From Fetish Object to Object of Discontentment

News about Muntader al-Zaidi, the Iraqi reporter who threw his shoes at Bush during a press conference this week, has traveled quickly to alternating responses of horror and glee. The NYTimes reported that “Calling someone the “son of a shoe” is one of the worst insults in Iraq,” adding a new spin to what was already an obviously angry, insulting gesture.

This bold action has added yet another symbolic meaning to the humble shoe: that of irate protest, against American troops in Iraq, specifically. “In the Baghdad neighborhood of Sadr City, people calling for an immediate American withdrawal removed their footwear and placed the shoes and sandals at the end of long poles, waving them high in the air. And in the southern Iraqi city of Najaf, people threw their shoes at a passing American convoy.” Some Iraqis said these protests were a direct result of the democracy advocated by America. Ah, sweet sloppy irony.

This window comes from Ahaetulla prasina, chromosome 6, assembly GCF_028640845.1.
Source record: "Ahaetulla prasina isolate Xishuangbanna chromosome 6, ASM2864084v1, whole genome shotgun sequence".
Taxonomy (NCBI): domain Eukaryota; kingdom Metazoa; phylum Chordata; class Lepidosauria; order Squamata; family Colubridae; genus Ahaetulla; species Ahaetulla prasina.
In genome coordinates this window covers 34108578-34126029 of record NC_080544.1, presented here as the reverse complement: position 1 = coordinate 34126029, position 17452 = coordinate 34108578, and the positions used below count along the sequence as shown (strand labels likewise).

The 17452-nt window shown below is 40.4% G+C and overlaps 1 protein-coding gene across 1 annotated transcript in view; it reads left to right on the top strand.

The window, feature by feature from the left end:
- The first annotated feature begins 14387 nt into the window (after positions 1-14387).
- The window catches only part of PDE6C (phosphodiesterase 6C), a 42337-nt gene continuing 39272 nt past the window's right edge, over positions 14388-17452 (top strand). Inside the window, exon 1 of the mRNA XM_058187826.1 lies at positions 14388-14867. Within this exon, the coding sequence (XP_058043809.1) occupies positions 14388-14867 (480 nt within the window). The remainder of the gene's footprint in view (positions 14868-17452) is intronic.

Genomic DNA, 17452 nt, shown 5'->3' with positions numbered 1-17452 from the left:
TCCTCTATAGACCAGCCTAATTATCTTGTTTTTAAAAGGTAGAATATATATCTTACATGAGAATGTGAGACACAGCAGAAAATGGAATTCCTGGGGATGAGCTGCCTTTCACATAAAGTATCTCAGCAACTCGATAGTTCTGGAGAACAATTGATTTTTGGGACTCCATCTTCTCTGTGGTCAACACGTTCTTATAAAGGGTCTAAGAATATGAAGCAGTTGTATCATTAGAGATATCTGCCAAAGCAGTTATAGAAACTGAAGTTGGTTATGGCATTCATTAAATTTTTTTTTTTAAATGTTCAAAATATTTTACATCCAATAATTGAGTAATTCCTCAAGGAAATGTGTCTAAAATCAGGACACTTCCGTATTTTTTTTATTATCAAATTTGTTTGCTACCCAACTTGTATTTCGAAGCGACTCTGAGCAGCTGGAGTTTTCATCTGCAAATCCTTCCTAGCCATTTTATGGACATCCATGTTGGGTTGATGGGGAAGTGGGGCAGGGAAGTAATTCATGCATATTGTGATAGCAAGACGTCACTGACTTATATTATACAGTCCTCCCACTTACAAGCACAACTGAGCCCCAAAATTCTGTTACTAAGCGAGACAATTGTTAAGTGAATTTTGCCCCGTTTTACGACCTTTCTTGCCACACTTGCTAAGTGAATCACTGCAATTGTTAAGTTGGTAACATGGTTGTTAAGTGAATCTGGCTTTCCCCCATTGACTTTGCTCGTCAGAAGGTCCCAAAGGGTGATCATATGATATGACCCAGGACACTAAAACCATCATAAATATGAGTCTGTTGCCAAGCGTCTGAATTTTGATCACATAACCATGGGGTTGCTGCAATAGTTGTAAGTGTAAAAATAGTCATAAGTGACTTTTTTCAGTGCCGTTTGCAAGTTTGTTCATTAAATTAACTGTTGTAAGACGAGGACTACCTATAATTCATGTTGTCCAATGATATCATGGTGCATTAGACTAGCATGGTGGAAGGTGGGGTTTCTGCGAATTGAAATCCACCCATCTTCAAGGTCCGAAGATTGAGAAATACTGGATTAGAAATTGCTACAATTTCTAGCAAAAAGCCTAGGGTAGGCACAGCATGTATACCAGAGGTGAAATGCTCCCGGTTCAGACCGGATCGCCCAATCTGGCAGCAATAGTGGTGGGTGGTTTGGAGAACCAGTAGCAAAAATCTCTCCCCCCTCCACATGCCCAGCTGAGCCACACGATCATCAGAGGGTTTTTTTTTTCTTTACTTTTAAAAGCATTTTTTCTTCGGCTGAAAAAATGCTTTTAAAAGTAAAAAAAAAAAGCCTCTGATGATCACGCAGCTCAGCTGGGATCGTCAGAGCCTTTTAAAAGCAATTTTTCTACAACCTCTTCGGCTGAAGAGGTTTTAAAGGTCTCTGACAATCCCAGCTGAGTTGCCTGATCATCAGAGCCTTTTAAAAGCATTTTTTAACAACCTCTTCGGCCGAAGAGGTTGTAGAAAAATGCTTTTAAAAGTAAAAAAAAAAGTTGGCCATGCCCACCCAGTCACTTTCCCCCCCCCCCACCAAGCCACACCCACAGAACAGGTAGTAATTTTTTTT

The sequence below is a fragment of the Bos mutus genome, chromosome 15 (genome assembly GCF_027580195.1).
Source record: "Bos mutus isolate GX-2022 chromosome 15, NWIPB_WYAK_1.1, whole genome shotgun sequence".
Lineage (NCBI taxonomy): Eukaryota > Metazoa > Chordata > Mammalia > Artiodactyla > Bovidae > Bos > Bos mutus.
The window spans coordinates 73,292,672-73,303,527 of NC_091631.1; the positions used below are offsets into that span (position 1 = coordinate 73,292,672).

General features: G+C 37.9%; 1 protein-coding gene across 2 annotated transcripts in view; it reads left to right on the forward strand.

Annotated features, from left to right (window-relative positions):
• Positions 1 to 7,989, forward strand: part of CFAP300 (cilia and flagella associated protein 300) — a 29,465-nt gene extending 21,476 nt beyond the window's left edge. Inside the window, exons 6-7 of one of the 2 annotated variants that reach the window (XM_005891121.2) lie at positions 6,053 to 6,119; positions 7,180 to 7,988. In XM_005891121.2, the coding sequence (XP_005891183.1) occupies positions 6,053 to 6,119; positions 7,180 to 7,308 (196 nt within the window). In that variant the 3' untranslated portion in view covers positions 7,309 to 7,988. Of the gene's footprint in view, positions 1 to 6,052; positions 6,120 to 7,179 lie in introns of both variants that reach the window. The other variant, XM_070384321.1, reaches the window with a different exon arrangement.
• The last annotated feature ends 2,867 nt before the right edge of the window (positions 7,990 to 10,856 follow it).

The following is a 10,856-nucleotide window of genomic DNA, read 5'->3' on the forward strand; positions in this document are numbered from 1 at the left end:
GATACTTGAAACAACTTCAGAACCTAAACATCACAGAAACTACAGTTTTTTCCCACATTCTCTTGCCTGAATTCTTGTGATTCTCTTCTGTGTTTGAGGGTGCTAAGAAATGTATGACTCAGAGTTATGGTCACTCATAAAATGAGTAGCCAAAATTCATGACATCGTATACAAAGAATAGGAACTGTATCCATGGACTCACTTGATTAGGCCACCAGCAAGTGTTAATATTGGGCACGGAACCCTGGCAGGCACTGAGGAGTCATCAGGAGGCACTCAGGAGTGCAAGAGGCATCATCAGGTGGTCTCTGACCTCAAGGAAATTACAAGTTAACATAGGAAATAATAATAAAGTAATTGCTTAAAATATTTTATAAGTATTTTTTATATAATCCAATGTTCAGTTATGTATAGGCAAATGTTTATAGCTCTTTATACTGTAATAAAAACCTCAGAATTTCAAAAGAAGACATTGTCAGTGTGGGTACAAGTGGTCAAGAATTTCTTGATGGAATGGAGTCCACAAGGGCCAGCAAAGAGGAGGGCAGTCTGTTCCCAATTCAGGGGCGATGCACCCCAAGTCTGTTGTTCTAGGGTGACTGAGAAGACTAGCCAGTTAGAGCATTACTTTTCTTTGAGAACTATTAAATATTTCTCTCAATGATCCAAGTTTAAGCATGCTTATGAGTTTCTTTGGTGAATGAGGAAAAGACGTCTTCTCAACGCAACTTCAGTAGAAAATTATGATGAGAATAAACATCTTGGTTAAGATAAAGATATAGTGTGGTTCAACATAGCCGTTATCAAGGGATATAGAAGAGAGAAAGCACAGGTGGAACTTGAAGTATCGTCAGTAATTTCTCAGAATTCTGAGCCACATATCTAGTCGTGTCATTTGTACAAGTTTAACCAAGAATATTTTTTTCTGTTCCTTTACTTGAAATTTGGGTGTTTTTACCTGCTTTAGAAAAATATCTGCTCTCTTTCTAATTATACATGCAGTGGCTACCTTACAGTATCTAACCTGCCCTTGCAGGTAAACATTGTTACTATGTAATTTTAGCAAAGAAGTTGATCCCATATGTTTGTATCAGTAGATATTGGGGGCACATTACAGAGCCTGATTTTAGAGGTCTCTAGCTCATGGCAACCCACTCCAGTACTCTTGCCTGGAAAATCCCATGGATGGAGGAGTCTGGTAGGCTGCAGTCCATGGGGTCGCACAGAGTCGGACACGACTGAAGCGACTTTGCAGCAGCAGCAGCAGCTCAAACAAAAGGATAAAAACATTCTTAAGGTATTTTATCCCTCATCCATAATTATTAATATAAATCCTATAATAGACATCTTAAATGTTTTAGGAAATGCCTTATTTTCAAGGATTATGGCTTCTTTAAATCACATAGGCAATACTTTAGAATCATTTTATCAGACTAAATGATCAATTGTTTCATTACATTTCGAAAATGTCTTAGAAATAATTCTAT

In searching for a picture of a pile of shoes to include with this post, I was reminded that shoes have historically not only embodied fetishistic sexuality, but also bitter oppression. Concentration camps like Auschwitz hoarded heaps of shoes of their Jewish victims. Shoes were also. valuable bartering merchandise in concentration camps.

Shoe pile at Auschwitz

Shoe pile at Auschwitz

By the way, $10 million has been offered to purchase the original infamous pair of black dress shoes. Consumeristic democracy in action!

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~ by Tove Hermanson on December 15, 2008.

One Response to “From Fetish Object to Object of Discontentment”

  1. When I worked for the government in former Soviet Georgia, I went along on several prison inspections, including an old prison in the capital, Tbilisi. It had been used to stage executions in Soviet times, which were done to violent criminals and political prisoners alike. The execution chamber was just a bleak room where the prisoner would be made to kneel facing the wall, and shot in the back of the head. It was a custom to save the prisoners’ shoes, either as a sick souvenir or a method of tracking who had been executed, and the closet in the execution room was still full of shoes — old, stringy, barely held together shoes that told of the poor conditions and likely the poverty of these prisoners’ lives.

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